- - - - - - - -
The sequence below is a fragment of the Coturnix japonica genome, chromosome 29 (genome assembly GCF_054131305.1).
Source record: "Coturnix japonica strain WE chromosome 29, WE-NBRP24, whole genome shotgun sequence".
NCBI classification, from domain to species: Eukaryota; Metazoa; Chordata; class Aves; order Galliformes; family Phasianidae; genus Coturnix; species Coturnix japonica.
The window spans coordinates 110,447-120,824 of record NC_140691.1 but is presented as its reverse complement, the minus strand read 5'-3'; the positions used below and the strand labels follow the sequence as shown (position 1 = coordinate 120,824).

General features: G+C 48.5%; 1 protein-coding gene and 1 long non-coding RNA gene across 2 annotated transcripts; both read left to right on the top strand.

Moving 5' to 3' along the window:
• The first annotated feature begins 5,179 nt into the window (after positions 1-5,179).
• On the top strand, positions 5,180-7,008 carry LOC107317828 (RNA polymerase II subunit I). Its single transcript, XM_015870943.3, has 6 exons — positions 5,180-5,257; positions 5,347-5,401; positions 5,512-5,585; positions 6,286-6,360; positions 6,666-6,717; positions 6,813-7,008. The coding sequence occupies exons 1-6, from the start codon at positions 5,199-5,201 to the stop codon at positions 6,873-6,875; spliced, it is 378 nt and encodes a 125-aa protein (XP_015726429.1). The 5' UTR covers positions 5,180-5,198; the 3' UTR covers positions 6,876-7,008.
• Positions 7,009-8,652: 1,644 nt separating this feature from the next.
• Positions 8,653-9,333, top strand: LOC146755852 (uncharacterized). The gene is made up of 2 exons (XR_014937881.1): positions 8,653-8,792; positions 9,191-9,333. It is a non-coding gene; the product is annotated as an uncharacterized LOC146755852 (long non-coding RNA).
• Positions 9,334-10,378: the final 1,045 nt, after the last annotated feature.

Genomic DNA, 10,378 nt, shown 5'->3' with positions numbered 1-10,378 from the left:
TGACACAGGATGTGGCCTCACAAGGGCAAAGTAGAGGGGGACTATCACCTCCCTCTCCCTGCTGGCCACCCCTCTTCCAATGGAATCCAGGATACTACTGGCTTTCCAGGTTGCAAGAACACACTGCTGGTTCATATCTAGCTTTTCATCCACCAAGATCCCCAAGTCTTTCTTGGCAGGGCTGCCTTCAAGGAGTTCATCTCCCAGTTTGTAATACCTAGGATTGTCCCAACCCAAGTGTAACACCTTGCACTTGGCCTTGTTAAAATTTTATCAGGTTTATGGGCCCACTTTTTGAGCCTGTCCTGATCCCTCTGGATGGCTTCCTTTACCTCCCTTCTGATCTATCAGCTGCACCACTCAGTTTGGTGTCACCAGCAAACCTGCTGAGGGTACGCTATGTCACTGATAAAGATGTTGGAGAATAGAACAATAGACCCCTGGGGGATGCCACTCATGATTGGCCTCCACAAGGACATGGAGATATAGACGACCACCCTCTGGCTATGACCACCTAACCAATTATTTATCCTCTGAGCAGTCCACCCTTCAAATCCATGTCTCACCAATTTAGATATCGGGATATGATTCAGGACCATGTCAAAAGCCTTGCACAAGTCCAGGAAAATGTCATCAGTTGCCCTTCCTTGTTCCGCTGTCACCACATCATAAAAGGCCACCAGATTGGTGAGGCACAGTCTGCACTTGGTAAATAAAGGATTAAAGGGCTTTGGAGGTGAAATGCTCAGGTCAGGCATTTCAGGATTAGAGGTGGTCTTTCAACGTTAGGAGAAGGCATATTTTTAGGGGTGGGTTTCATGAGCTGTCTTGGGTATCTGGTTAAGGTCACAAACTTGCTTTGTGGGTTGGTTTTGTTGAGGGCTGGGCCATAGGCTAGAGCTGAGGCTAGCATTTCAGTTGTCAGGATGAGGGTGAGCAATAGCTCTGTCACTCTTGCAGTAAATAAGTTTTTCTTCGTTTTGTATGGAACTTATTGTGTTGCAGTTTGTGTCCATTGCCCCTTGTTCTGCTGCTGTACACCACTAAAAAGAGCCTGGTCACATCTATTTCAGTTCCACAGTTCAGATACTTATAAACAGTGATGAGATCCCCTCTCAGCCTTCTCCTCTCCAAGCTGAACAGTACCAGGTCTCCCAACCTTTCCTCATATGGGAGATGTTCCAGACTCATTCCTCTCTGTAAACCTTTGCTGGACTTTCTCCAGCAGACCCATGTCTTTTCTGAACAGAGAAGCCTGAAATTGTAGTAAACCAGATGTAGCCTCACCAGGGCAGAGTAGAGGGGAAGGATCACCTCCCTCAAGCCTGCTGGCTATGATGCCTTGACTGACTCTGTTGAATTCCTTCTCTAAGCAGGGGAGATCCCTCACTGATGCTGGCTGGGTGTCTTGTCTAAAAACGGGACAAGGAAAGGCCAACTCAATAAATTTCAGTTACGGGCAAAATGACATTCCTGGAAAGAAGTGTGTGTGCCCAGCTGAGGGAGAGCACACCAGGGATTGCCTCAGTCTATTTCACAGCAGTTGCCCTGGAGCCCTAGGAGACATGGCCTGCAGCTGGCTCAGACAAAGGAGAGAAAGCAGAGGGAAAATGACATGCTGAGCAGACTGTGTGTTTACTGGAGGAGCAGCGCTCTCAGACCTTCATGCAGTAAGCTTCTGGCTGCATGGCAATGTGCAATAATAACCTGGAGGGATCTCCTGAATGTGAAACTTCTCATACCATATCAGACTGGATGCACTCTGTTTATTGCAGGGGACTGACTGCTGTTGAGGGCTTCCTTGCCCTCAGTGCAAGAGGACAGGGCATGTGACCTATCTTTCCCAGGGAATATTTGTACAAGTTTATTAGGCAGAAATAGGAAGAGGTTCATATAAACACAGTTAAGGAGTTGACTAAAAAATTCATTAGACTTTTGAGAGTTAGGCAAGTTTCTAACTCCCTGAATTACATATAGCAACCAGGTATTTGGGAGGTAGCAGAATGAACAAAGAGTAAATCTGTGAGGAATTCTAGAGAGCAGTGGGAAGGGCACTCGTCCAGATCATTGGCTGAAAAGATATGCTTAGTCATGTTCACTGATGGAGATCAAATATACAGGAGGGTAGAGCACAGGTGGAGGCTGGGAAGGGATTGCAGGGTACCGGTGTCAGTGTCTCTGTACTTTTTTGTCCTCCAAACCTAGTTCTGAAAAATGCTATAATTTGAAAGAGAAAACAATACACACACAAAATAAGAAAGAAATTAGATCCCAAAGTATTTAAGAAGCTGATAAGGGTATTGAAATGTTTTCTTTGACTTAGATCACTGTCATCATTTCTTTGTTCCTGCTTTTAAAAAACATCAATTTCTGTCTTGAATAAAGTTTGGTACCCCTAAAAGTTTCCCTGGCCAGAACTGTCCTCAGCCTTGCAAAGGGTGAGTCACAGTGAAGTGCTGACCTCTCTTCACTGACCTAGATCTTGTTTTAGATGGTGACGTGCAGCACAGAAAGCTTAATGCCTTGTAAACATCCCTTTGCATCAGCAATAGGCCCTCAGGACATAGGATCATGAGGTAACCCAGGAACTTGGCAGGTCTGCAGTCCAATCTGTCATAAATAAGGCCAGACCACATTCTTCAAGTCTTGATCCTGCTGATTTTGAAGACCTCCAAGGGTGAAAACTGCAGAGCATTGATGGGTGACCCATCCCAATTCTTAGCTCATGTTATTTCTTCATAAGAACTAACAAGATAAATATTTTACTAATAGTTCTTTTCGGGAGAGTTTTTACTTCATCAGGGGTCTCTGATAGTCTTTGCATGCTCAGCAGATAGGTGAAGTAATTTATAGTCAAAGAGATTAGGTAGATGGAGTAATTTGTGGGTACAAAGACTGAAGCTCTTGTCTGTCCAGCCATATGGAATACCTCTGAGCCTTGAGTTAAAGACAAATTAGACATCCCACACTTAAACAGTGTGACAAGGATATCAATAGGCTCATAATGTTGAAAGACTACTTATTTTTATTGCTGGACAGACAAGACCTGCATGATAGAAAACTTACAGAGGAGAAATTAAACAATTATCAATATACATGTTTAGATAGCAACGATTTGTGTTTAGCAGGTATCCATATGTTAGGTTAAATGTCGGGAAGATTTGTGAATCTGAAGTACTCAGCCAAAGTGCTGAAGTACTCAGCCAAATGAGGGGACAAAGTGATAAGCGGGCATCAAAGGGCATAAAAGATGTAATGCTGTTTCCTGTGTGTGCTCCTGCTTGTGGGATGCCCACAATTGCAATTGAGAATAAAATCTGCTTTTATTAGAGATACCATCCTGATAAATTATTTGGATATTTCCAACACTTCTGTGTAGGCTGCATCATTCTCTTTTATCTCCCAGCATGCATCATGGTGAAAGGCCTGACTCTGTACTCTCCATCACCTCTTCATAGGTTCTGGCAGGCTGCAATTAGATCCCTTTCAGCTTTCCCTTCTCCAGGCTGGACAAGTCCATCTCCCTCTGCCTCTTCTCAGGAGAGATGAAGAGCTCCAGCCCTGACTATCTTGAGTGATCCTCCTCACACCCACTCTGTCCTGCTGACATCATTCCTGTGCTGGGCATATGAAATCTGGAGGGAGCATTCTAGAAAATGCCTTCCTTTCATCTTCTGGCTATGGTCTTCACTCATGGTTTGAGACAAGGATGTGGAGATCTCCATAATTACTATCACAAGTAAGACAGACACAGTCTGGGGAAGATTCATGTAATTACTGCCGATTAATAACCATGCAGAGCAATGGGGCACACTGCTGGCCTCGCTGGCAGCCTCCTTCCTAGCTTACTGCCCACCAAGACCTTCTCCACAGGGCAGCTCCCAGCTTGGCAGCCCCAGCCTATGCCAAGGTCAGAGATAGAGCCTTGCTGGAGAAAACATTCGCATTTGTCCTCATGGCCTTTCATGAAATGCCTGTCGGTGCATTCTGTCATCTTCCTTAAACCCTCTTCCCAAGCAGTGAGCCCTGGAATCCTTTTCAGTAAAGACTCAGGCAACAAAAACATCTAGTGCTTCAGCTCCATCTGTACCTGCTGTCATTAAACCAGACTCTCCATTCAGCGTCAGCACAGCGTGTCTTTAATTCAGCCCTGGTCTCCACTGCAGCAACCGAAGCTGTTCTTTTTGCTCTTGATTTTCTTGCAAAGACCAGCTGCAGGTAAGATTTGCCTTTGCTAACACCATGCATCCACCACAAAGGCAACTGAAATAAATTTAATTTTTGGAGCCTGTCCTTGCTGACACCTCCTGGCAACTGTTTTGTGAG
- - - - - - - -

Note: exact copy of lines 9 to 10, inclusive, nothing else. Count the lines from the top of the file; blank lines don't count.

• Positions 7,009-8,652: 1,644 nt separating this feature from the next.
• Positions 8,653-9,333, top strand: LOC146755852 (uncharacterized). The gene is made up of 2 exons (XR_014937881.1): positions 8,653-8,792; positions 9,191-9,333. It is a non-coding gene; the product is annotated as an uncharacterized LOC146755852 (long non-coding RNA).